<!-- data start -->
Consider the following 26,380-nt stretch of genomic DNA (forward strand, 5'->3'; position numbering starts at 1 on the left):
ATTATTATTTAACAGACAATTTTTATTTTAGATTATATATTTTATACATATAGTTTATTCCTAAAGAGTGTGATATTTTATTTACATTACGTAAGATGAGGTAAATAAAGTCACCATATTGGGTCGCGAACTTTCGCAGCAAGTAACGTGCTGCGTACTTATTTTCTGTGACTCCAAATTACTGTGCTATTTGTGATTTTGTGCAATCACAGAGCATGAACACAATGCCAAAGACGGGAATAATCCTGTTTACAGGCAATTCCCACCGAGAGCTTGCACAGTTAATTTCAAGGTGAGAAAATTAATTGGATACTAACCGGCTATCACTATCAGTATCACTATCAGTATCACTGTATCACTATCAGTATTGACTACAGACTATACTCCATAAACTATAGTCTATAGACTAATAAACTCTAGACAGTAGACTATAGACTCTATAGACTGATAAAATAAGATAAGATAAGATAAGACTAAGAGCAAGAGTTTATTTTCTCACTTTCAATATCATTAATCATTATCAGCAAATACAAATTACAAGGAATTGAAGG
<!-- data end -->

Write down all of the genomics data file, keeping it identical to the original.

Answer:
Consider the following 26,380-nt stretch of genomic DNA (forward strand, 5'->3'; position numbering starts at 1 on the left):
ATTATTATTTAACAGACAATTTTTATTTTAGATTATATATTTTATACATATAGTTTATTCCTAAAGAGTGTGATATTTTATTTACATTACGTAAGATGAGGTAAATAAAGTCACCATATTGGGTCGCGAACTTTCGCAGCAAGTAACGTGCTGCGTACTTATTTTCTGTGACTCCAAATTACTGTGCTATTTGTGATTTTGTGCAATCACAGAGCATGAACACAATGCCAAAGACGGGAATAATCCTGTTTACAGGCAATTCCCACCGAGAGCTTGCACAGTTAATTTCAAGGTGAGAAAATTAATTGGATACTAACCGGCTATCACTATCAGTATCACTATCAGTATCACTGTATCACTATCAGTATTGACTACAGACTATACTCCATAAACTATAGTCTATAGACTAATAAACTCTAGACAGTAGACTATAGACTCTATAGACTGATAAAATAAGATAAGATAAGATAAGACTAAGAGCAAGAGTTTATTTTCTCACTTTCAATATCATTAATCATTATCAGCAAATACAAATTACAAGGAATTGAAGG